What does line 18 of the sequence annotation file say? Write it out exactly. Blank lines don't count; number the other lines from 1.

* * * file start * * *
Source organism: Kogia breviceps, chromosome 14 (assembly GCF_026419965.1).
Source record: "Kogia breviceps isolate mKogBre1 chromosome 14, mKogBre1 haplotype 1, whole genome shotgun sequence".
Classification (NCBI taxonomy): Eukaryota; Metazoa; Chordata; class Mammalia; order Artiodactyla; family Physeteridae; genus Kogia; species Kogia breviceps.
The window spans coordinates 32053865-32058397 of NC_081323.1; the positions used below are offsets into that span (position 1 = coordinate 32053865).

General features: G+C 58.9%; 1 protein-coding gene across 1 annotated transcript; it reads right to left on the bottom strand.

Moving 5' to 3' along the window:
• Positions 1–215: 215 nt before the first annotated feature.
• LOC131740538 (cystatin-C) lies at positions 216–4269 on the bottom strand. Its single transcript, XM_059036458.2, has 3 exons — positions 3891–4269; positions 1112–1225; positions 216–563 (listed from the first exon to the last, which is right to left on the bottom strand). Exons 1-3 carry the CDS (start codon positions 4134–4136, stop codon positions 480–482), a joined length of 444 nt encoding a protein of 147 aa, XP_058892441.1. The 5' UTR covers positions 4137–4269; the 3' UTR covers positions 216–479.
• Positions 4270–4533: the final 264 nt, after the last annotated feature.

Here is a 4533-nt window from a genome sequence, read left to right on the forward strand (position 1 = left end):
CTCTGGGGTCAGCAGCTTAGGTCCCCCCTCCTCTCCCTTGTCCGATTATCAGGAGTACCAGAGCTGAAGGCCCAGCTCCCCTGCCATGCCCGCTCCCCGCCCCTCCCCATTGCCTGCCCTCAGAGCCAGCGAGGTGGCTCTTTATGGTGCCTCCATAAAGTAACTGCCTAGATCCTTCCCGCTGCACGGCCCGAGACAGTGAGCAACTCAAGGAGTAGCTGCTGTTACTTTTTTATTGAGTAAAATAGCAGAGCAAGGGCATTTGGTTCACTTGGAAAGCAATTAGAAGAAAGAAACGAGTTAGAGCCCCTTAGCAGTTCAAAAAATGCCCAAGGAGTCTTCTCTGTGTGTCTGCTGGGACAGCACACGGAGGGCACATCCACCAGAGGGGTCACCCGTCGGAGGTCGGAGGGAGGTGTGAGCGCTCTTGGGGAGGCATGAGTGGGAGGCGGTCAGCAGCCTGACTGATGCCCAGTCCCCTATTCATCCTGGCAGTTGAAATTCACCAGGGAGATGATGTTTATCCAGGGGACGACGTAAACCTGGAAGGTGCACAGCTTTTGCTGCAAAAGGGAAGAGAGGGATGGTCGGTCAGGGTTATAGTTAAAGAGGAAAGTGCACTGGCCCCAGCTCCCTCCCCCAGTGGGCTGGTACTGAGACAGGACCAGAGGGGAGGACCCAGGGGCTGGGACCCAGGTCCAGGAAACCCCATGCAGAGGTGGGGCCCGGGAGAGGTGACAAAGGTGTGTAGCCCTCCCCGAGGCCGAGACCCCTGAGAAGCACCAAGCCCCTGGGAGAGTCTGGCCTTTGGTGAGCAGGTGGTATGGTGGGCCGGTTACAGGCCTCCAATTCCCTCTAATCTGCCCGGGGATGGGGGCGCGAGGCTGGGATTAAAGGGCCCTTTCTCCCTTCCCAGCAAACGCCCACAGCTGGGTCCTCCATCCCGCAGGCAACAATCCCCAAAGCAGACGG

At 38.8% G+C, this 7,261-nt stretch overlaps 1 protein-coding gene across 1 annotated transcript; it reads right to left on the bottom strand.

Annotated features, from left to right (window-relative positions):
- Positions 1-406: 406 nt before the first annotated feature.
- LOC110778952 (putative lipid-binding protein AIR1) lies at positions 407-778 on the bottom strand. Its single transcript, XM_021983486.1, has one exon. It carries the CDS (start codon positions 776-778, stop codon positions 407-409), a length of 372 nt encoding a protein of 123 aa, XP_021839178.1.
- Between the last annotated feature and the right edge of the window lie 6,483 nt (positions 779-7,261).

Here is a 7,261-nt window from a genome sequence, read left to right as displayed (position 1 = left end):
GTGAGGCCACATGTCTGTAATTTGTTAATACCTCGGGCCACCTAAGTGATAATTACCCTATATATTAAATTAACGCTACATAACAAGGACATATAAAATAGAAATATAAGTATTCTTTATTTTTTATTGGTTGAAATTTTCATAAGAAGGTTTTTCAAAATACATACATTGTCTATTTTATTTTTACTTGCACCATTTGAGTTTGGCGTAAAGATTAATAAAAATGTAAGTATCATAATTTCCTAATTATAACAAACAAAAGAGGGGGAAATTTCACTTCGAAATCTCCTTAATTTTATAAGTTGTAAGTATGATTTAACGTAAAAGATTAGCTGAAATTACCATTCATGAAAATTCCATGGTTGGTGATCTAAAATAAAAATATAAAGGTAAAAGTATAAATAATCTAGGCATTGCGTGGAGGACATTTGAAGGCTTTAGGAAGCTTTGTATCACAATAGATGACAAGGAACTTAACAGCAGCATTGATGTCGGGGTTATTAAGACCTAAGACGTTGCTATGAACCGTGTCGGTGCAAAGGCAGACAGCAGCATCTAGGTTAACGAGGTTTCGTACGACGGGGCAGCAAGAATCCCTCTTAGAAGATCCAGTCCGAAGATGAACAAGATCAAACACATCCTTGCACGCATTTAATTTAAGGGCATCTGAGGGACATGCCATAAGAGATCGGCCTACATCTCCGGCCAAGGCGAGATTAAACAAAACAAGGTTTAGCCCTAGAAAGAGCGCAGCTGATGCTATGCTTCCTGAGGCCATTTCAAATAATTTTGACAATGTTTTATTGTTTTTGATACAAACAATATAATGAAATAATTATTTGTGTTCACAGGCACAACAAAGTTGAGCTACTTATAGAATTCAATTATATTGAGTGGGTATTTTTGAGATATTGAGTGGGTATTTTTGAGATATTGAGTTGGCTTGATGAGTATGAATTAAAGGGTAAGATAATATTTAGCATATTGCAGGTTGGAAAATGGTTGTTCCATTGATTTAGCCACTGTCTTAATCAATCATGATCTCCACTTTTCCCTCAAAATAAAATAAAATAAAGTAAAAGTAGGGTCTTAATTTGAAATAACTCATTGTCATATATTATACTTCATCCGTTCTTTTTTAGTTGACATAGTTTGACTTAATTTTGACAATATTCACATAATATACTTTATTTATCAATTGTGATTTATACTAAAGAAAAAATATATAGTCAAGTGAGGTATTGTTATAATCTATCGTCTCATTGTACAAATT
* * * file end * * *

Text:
GTGAGGCCACATGTCTGTAATTTGTTAATACCTCGGGCCACCTAAGTGATAATTACCCTATATATTAAATTAACGCTACATAACAAGGACATATAAAATAGAAATATAAGTATTCTTTATTTTTTATTGGTTGAAATTTTCATAAGAAGGTTTTTCAAAATACATACATTGTCTATTTTATTTTTACTTGCACCATTTGAGTTTGGCGTAAAGATTAATAAAAATGTAAGTATCATAATTTCCTAATTATAACAAACAAAAGAGGGGGAAATTTCACTTCGAAATCTCCTTAATTTTATAAGTTGTAAGTATGATTTAACGTAAAAGATTAGCTGAAATTACCATTCATGAAAATTCCATGGTTGGTGATCTAAAATAAAAATATAAAGGTAAAAGTATAAATAATCTAGGCATTGCGTGGAGGACATTTGAAGGCTTTAGGAAGCTTTGTATCACAATAGATGACAAGGAACTTAACAGCAGCATTGATGTCGGGGTTATTAAGACCTAAGACGTTGCTATGAACCGTGTCGGTGCAAAGGCAGACAGCAGCATCTAGGTTAACGAGGTTTCGTACGACGGGGCAGCAAGAATCCCTCTTAGAAGATCCAGTCCGAAGATGAACAAGATCAAACACATCCTTGCACGCATTTAATTTAAGGGCATCTGAGGGACATGCCATAAGAGATCGGCCTACATCTCCGGCCAAGGCGAGATTAAACAAAACAAGGTTTAGCCCTAGAAAGAGCGCAGCTGATGCTATGCTTCCTGAGGCCATTTCAAATAATTTTGACAATGTTTTATTGTTTTTGATACAAACAATATAATGAAATAATTATTTGTGTTCACAGGCACAACAAAGTTGAGCTACTTATAGAATTCAATTATATTGAGTGGGTATTTTTGAGATATTGAGTGGGTATTTTTGAGATATTGAGTTGGCTTGATGAGTATGAATTAAAGGGTAAGATAATATTTAGCATATTGCAGGTTGGAAAATGGTTGTTCCATTGATTTAGCCACTGTCTTAATCAATCATGATCTCCACTTTTCCCTCAAAATAAAATAAAATAAAGTAAAAGTAGGGTCTTAATTTGAAATAACTCATTGTCATATATTATACTTCATCCGTTCTTTTTTAGTTGACATAGTTTGACTTAATTTTGACAATATTCACATAATATACTTTATTTATCAATTGTGATTTATACTAAAGAAAAAATATATAGTCAAGTGAGGTATTGTTATAATCTATCGTCTCATTGTACAAATT